|The Ringlestdone, By kind permission of Jane Horder|
The Ringlestone Inn is in Harrietsham in Kent, and it dates from 1533 when Henry VIII's marriage to Catherine of Aragon was annulled so he could marry Anne Boleyn. Since the pub is so old, it's unsurprising there are so many sinister occurrences. This lovely old building was once a hospice giving assistance and shelter to monks who were fleeing the dangers resulting from Henry's dissolution of the monasteries.
The Boy in the Cellar
A boy, claimed to be a previous Ringlestone landlord's son, crept out at night and stole a sheep from a farm. He wanted the sheep to feed his hungry family, but that was no excuse, as the penalty was imprisonment or deportation. Unfortunately, for him, he was found out, and so his mother and father decided to hide him. They bricked him up in a cavity in a fireplace in the cellar, and as they erected the front wall, they left one brick out so they could feed him.
It worked, and the young boy was never found by the authorities. Eventually, though, he stopped taking the food and his parents assumed he'd died. So his father replaced the last brick in the opening, and then he and his wife moved away. It's thought that one of the child presences in the pub might be the ghost of this little boy.
Child Ghost Playing Tricks
The Ringlestone Inn child ghosts are always making mischief, moving toys around, taking keys from one place and putting them somewhere else. One grandchild of a landlord found that all her favourite toys disappeared through a wall. Later, it was discovered that a door once stood at the point where the toys vanished. A subsequent finding was that a small boy had died in the upstairs living room.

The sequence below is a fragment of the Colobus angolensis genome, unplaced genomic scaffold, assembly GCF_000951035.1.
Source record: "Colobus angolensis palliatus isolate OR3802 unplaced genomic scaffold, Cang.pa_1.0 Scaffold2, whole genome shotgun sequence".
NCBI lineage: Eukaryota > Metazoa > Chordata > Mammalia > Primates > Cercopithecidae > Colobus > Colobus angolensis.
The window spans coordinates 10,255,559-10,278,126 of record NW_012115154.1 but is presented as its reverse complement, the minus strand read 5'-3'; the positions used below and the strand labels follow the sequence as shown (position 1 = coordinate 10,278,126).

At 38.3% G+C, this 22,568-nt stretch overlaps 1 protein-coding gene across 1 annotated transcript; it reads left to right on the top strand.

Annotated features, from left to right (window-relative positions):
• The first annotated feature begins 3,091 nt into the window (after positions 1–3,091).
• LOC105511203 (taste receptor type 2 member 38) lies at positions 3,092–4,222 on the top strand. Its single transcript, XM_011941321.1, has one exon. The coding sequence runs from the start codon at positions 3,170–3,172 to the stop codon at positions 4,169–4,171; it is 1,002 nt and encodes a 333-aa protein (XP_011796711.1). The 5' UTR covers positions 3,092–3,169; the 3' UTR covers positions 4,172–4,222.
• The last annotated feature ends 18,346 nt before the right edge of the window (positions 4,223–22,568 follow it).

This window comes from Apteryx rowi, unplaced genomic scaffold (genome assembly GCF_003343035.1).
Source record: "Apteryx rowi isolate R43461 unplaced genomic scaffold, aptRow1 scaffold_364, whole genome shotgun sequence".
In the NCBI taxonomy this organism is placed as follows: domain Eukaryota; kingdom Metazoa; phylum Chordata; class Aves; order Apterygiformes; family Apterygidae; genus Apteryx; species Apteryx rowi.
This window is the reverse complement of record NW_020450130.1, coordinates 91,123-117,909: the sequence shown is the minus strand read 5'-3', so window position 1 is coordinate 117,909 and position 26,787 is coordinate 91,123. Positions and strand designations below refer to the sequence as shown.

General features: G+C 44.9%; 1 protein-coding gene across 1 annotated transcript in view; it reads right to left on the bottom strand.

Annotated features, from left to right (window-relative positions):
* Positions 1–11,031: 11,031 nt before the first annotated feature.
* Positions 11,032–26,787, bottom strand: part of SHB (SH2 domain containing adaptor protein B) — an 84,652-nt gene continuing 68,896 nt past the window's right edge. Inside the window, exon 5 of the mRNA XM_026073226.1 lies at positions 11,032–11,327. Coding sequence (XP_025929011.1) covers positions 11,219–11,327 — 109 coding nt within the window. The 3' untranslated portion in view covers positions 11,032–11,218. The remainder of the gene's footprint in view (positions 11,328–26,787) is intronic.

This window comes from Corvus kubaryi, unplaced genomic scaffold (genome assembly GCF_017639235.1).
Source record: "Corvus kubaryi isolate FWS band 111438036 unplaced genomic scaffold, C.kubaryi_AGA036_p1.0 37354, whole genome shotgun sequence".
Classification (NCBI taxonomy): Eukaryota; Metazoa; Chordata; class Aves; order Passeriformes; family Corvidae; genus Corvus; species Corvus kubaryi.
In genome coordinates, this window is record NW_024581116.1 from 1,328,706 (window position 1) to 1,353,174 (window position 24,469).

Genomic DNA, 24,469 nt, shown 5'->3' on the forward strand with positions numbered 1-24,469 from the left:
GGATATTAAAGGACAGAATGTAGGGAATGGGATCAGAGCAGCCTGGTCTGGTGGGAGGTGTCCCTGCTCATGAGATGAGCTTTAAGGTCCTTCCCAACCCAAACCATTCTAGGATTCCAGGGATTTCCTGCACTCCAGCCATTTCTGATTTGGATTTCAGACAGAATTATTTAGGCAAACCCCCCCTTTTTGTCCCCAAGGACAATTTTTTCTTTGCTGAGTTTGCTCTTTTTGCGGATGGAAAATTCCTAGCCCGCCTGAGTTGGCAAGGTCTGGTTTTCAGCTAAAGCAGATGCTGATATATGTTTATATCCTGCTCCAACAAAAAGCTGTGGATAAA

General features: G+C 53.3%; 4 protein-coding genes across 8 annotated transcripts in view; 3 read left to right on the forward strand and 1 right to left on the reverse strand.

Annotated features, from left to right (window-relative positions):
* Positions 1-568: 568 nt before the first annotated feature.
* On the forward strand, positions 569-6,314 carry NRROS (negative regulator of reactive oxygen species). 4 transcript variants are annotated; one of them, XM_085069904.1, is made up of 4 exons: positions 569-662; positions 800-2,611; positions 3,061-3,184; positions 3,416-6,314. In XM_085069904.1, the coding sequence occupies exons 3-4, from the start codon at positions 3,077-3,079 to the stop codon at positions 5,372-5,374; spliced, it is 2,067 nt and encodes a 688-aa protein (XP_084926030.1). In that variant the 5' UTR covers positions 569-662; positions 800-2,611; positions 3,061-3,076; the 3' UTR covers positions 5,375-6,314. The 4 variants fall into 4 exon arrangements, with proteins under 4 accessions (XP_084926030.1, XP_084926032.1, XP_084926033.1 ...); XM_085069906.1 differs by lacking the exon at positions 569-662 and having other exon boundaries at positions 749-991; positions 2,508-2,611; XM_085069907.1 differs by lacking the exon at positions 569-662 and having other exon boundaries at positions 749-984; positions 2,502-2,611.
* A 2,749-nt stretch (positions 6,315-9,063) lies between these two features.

An Odd Old Couple
An elderly couple haunt the corner bar. In life, they loved the pub and the roaring fire in the snug, and just can't bear to give up their visits - even in death. Many people encounter them and say how much they like them, as they are always happy to gossip and pass the time. This old couple seem absolutely normal but then - in an instant - they disappear.
Ghostly footsteps stomp up the cellar steps. Then all is silent, before the clank of a boot tossed onto the floor. Strangely, this ghost only ever takes off one boot. No one knows why that is, nor do they know the identity of the owner of the ghostly footsteps.
A highwayman called Elias Shephered once used the road outside the pub to lie in wait for coaches running between Faversham and Canterbury. The crossroads near the Ringlestone Inn are called the Black Post Crossroads, because many highwaymen were hanged there. People thought that criminals were in league with the Devil and, therefore, couldn't be buried in holy ground. Elias was eventually captured and hanged at Penenden Heath in 1765. People claim the Black Post Crossroads are haunted by his ghost.
The Lady with the Third Eye
In November, 2004, a customer told the pub manager that while she was sitting alone, several presences passed by and disappeared into the wall, one after another. The lady claimed she had the "third eye."
A Ghost with Issues
Ghosts, it is claimed, disapprove of modern changes to their territory. The Ringlestone Inn ghosts show their objections by banging and crashing about in the downstairs bar. Staff rush downstairs thinking a burglar has entered the building, but everything is always fine, with no sign of intrusion.
Adapted from Haunted Kent, Janet Cameron, Tempus Publishing, 2005.
With thanks to Jane Horder for additional information.